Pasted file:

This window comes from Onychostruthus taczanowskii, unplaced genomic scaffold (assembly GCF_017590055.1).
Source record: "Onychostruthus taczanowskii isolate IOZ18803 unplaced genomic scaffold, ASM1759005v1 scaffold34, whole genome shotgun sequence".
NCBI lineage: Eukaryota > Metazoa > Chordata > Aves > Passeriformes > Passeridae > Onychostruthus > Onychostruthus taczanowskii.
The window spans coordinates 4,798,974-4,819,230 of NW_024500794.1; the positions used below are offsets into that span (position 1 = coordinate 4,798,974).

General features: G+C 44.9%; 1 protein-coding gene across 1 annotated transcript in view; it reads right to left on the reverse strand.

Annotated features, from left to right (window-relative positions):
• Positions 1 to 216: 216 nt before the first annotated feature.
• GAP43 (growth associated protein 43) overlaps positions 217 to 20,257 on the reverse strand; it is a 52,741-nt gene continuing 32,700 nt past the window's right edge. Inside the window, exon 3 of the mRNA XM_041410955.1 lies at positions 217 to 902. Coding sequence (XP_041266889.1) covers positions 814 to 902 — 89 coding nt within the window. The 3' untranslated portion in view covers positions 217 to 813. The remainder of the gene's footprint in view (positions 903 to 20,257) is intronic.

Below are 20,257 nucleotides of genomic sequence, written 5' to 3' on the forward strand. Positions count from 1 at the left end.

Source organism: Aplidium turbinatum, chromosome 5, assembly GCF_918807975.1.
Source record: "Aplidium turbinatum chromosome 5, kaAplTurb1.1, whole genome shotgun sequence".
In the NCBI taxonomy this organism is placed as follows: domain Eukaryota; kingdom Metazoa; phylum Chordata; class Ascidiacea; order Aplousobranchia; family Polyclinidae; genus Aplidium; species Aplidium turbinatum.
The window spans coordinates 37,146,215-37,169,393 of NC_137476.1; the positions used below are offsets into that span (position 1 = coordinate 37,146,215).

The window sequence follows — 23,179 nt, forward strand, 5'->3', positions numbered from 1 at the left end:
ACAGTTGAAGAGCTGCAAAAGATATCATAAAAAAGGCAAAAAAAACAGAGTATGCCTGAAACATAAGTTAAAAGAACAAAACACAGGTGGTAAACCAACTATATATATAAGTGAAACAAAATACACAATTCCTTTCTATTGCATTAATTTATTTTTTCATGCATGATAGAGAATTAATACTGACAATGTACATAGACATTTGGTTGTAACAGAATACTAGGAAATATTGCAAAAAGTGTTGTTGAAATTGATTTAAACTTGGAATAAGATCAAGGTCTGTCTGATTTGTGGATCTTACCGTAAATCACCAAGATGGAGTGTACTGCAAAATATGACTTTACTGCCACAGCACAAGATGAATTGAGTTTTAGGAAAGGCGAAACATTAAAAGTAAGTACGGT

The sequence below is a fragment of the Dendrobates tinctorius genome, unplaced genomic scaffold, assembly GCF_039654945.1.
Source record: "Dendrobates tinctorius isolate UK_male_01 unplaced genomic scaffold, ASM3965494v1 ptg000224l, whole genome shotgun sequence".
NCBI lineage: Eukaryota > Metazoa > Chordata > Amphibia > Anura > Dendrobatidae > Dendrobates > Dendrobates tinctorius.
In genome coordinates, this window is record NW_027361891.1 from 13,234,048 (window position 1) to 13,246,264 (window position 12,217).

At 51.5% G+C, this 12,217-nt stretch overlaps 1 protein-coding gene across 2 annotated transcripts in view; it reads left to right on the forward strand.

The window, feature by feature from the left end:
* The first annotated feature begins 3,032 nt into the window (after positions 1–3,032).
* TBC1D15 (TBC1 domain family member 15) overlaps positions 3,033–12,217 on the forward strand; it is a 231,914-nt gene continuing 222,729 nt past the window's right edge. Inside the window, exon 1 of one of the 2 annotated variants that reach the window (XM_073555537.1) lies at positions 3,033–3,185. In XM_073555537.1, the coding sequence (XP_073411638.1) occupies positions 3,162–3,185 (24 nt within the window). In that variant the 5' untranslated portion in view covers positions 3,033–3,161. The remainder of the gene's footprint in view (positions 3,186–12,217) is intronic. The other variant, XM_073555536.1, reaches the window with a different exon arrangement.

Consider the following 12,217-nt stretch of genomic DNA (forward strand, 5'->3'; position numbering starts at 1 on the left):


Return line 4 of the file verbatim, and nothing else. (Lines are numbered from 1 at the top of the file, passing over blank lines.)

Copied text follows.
The window spans coordinates 4,798,974-4,819,230 of NW_024500794.1; the positions used below are offsets into that span (position 1 = coordinate 4,798,974).